Nearly every Torontonian is within a 15-minute walk of a 24-hour bus route. Virtually every one of the major roads on the city’s grid has a bus route that comes at least every 10 minutes, all day long. People making long trips across town usually transfer to the subway for a quicker ride, but it is also convenient to make cross-suburban journeys by transferring between buses—they come frequently enough that there is little risk of standing for an hour at a forlorn suburban bus stop waiting for the connection

Replied to Heather Havrilesky: There Are Too Many Gurus in America (Literary Hub)
More than anything else, the modern guru denies the existence of external obstacles. Racism, systemic bias, income inequality—to acknowledge these would be to deny the power of the self. They are sidestepped in favor of handy modern conveniences, or the importance of casting off draining relationships, or the constant quest to say no to the countless opportunities rolling your way. What an indulgence it must be, to have your greatest obstacles be “sugar” or “anger” or “toxins.” In many ways, the artist might be seen as the polar opposite of the guru.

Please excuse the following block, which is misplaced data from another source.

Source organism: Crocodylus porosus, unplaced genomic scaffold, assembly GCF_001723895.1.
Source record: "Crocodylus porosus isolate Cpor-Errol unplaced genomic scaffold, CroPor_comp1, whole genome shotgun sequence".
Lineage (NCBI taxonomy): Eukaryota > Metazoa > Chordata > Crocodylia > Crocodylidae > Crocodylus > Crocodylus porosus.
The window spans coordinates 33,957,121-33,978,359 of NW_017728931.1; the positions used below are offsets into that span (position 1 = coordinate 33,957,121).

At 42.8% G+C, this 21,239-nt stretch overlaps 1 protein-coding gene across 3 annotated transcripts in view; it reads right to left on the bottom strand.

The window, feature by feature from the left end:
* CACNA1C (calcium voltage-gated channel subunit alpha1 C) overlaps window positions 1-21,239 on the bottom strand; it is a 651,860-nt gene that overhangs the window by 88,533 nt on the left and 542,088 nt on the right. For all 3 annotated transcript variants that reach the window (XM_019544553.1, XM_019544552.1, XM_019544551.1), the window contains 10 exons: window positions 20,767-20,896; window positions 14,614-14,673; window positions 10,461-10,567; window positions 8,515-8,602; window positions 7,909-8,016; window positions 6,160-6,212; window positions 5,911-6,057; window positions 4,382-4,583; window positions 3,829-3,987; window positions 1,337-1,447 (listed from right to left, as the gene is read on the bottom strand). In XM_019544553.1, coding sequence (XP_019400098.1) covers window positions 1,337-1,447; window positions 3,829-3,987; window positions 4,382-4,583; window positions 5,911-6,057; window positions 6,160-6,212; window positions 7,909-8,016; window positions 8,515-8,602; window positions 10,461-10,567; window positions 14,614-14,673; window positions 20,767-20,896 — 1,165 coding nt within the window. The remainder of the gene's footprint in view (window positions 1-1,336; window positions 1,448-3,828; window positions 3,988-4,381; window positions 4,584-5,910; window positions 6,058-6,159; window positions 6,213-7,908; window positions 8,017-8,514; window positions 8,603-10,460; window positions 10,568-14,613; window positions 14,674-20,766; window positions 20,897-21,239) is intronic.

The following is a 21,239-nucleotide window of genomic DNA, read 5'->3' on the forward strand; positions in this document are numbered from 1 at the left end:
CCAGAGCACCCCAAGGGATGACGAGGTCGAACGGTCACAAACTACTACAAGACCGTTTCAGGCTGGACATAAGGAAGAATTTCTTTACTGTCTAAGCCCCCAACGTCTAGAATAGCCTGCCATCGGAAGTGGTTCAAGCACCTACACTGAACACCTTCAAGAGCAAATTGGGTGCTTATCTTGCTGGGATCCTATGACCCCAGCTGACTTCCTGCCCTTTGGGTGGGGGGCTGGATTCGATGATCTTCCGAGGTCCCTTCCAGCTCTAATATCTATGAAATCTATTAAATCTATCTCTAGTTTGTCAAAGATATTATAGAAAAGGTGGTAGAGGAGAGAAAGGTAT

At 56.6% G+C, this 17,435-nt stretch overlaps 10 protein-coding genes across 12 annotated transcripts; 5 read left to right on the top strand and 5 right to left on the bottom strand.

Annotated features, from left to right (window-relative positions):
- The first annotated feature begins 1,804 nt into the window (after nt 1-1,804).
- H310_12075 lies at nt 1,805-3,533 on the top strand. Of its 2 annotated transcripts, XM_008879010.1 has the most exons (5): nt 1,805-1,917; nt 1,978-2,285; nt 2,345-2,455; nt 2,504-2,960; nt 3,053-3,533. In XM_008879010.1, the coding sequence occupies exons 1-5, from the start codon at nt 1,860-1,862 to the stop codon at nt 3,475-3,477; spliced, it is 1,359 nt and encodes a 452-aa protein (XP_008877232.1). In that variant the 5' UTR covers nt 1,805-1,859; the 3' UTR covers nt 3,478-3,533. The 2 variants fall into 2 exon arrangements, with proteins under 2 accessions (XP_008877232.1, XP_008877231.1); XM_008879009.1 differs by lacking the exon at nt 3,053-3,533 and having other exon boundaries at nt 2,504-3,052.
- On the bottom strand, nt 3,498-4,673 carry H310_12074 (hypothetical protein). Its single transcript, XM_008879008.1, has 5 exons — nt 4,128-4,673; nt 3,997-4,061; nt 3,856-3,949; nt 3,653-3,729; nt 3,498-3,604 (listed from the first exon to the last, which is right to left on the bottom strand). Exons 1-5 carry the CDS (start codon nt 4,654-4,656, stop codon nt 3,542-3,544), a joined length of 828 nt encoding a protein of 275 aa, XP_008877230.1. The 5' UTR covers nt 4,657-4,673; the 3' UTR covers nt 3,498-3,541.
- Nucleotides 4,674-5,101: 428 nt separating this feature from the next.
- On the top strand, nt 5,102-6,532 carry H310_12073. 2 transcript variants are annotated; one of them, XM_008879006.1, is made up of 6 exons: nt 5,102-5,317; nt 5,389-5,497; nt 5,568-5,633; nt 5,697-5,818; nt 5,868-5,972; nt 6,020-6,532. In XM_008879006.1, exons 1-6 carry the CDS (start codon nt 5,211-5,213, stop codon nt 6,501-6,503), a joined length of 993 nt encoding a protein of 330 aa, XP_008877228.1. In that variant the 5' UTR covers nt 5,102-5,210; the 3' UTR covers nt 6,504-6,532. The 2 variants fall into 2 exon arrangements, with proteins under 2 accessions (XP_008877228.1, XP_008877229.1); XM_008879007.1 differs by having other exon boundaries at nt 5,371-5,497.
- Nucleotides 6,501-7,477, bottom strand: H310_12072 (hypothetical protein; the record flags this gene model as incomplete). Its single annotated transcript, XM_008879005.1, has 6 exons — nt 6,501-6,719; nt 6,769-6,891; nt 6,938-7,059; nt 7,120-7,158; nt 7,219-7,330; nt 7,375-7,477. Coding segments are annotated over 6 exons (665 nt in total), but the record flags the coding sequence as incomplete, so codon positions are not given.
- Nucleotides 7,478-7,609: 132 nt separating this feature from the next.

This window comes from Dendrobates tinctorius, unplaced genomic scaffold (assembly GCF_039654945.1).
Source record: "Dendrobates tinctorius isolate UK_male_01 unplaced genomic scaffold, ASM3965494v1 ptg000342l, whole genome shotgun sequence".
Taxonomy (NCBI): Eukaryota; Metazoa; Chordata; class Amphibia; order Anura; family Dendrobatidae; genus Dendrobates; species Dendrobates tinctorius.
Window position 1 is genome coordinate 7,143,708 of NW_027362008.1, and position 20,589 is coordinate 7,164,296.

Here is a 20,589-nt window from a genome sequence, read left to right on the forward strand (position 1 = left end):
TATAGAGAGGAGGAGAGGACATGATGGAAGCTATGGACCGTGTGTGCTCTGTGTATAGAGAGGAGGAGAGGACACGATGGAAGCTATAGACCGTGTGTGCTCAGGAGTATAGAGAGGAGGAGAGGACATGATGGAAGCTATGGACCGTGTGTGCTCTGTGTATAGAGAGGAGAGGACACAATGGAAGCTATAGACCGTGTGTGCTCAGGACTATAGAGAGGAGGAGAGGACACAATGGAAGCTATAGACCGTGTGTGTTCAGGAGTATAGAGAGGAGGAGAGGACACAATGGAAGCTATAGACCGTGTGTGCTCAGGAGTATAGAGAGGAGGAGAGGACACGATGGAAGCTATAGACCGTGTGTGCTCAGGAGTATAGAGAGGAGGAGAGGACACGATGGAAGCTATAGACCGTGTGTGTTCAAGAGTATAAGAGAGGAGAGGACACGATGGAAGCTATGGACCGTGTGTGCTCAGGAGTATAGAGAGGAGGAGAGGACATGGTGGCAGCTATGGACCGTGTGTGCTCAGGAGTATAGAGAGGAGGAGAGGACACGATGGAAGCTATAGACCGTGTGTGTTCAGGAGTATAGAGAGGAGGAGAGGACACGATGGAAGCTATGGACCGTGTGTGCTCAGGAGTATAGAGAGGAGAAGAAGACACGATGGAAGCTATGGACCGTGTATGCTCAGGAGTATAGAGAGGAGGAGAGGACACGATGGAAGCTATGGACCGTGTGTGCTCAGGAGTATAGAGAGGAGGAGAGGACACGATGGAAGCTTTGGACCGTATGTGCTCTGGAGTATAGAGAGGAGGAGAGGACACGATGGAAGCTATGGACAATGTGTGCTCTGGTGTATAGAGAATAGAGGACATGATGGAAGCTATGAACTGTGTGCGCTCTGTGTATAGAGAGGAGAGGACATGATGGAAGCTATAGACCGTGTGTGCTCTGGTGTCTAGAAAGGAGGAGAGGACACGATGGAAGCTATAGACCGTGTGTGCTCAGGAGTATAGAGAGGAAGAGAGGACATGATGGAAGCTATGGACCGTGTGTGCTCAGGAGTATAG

I agree with your comments John. There is a level of belief and entitlement within this work that has always left me feeling uneasy. After listening to a few episodes, I removed the podcast from my feed.

I feel that people like Austin Kleon, although also a part of the self-help genre, add a sense of fragility to their work.

Bookmarked How Robyn transformed pop by Laura Snapes (the Guardian)
Next to cartoonish Katy Perry, absurdist Lady Gaga and melodramatic Florence + the Machine, Robyn seemed more like Prince or David Bowie, a pioneer defying gender stereotypes.
This was a fascinating read about Robyn, but also the music industry as a whole. There is also an audio version of this longread:
Replied to Some IndieWeb WordPress tuning by Clint Lalonde (EdTech Factotum)
I have added in the Indieweb WordPress plugin which adds some Indieweb features to the site that will, hopefully, help me better control the flow of data from the blog
Great to see you tinkering Clint. Pretty sure the bridge to Facebook died with Cambridge Analytica. If you are looking for any ideas and inspiration, I highly recommend diving into Chris Aldrich’s research. There is always something there I feel I have overlooked.